A bot tracking Twitter complaints about electronic products found the Google Pixel 6 smartphone, HP laptops, and Apple’s iPad 6 were among the most groused-about tech products.
Electronics Hub, a products review website that also offers project information to electronics do-it yourselfers, said it used a “complaint detection tool” to analyze the sentiment of tweets about best-selling tech products. The review site published a report, “The Most Complained About Tech Products in Every Country,” about its findings.
Electronics Hub’s complaint-detection bot analyzed thousands of tweets mentioning popular tech products and gave each a score based on the percentage of tweets that featured a complaint.
Among laptops, HP’s models accounted for 29.1% of negative tweets, Lenovo was second with 28.8%, and Dell laptops, third, with 25.5% of gripes. Apple laptops appeared to have faired relatively well, with just 17% of complaints.
Under the heading, “Americas Most Hated Tech Products,” Apple’s iPad 6 topped all other tablets with the highest percentage of gripes. “Eight of our top 10 most complained about tablets are from Apple iPad Series, the report stated. “But, it is the sixth-generation iPad that causes the most distress with 33.3% of all tweets about the product.”
The seventh-generation iPad came in a close second with 27.9% of negative tweets.
“Venting about a gadget may save you from destroying that gadget. Yelling on social media might even win sympathy from a real, live human – and warn them from investing in the same pricey tech product,” Electronics Hub said in its report.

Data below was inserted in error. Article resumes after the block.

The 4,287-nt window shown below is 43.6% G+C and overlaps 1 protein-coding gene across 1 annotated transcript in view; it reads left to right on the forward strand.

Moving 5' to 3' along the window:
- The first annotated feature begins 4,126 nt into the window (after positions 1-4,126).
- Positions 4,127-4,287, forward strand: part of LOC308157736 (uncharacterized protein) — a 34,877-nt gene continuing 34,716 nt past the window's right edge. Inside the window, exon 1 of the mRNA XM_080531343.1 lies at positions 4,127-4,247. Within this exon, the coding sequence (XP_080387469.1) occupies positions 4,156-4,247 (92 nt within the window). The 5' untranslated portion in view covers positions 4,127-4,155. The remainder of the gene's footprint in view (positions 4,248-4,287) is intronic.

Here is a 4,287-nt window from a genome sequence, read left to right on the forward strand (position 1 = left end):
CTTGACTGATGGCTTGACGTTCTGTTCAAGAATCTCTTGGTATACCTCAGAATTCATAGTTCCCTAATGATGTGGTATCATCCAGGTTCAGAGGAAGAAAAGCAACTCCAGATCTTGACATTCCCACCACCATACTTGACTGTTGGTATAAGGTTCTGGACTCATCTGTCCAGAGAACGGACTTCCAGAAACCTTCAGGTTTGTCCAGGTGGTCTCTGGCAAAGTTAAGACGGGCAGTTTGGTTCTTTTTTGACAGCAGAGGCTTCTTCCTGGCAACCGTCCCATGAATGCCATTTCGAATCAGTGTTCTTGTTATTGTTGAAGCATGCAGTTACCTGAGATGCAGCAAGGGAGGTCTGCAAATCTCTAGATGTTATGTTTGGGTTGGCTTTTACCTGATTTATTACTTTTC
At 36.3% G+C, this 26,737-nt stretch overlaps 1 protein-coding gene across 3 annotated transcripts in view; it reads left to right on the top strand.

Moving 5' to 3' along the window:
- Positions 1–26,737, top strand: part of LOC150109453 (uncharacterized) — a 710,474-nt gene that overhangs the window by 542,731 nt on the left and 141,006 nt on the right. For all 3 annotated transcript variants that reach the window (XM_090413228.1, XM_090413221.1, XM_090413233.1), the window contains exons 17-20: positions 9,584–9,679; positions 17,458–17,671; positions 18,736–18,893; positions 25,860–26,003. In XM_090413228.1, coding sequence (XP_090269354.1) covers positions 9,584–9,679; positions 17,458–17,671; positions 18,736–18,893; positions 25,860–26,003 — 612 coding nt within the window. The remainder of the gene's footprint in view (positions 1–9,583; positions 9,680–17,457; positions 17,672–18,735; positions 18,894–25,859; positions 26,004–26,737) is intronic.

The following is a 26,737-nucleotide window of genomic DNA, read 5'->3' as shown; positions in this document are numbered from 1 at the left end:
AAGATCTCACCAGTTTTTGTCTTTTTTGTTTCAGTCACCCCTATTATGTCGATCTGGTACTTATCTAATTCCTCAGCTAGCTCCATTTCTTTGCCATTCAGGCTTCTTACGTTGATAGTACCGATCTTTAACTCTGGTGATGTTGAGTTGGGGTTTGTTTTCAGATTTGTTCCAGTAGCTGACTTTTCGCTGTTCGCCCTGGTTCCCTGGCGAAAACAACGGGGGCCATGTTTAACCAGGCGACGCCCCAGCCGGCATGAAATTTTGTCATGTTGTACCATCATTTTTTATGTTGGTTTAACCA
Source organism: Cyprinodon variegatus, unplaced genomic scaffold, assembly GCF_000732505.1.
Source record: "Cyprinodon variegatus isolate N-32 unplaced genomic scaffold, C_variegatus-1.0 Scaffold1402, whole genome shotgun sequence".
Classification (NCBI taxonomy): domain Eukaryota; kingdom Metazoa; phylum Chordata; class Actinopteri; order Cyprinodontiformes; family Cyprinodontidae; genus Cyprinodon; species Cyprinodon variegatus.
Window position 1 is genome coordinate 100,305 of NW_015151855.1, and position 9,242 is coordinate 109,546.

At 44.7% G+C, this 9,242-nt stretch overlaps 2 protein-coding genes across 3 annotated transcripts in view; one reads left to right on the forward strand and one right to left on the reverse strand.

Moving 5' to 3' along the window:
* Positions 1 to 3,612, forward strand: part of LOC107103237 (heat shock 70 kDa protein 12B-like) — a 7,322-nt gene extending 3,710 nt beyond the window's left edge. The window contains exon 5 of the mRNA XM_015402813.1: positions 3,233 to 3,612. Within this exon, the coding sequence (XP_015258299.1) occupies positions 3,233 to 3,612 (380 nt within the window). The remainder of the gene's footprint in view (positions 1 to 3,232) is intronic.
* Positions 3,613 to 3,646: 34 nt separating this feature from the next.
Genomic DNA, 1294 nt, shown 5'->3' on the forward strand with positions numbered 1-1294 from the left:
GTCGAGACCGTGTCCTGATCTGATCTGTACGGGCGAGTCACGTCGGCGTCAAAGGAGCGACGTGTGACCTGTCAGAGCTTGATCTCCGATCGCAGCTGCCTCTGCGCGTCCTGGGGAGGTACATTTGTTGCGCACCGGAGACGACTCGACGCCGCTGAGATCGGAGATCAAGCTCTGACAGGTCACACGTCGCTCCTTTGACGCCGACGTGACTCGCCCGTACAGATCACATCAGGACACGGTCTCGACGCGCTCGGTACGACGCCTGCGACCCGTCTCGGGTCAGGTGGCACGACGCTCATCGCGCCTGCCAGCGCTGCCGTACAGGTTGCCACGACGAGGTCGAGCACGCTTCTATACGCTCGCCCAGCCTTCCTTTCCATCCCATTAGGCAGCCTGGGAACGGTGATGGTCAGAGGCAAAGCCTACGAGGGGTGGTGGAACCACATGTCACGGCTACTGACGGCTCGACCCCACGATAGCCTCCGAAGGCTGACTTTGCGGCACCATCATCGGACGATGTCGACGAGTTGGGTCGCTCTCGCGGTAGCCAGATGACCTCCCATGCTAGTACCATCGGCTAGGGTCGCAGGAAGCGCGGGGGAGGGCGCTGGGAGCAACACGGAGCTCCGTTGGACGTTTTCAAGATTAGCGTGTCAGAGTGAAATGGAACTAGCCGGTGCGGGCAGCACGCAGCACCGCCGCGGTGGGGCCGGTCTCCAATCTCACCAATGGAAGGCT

Other products topping the gripe list included: Microsoft Xbox Series X gaming console; Realme Buds headphones; Fitbit Charge 4 wearable; GoPro Hero8 Black camera; and the Philips Hue Bridge smarthome device.
Realme Buds headphones drew 33.8% of complaints, while OnePlus Earbuds drew 22.8% of gripes. Bose headphones came in third with 21.2%.
The bot garnered data from Twitter users in 22 countries, and found Apple iPhones or Airpods also drew the ire of some. “Alongside claims of poor sound quality and crackling, Airpod wearers have grips with the products design – with pods simply falling out of wearers’ ears, especially when running,” Electronics Hub said.
Electronics Hub curated its list of the most popular and best-selling tech products from sites such as Forbes and TechRadar. It then gathered tweets for each product using a Twitter API.
“We designed a complaint detection tool that can be found on Github that determines the percentage of likelihood of a tweet about a product being a complaint,” Electronic Hub said on its website.
Jack Gold, principal analyst at research firm J. Gold Associates, said he takes reports like Electronic Hub’s with a grain of salt for several reasons, one of which is people upset about something are more likely to comment, making it a self-selecting group.
Additionally, reports like Electronic Hubs “are totally unscientific.”
“There is no control over who the tweeters are, neither is there any way to see if they are just prone to complaining or have a legitimate gripe,” Gold said. “And…many people take to twitter to complain, while very few take to twitter to praise.”
While Gold didn’t necessarily disagree with some of the report’s findings, (in fact, he feels HP laptops are the most troublesome), Twitter hardly represents a realistic view of all laptop buyers, he said.
“It also doesn’t necessarily represent the most tech savvy users,” he said. “So, that weighs down the results as not the average consumer.”
Finally, market share plays a role. For example, while iPhones may have garnered a larger group of complaints, they also represent largest market share of smartphones.
“It’s actually surprising that the Pixel had so many complaints, given its relatively small share of the mobile market,” Gold said. “It would be more meaningful if the number of complaints was analyzed as a percentage of market share.”
In other words, if Apple has 10 times Google’s share, essentially each complaint would be equal to one-tenth of that of a Google complaint.
Copyright © 2022 IDG Communications, Inc.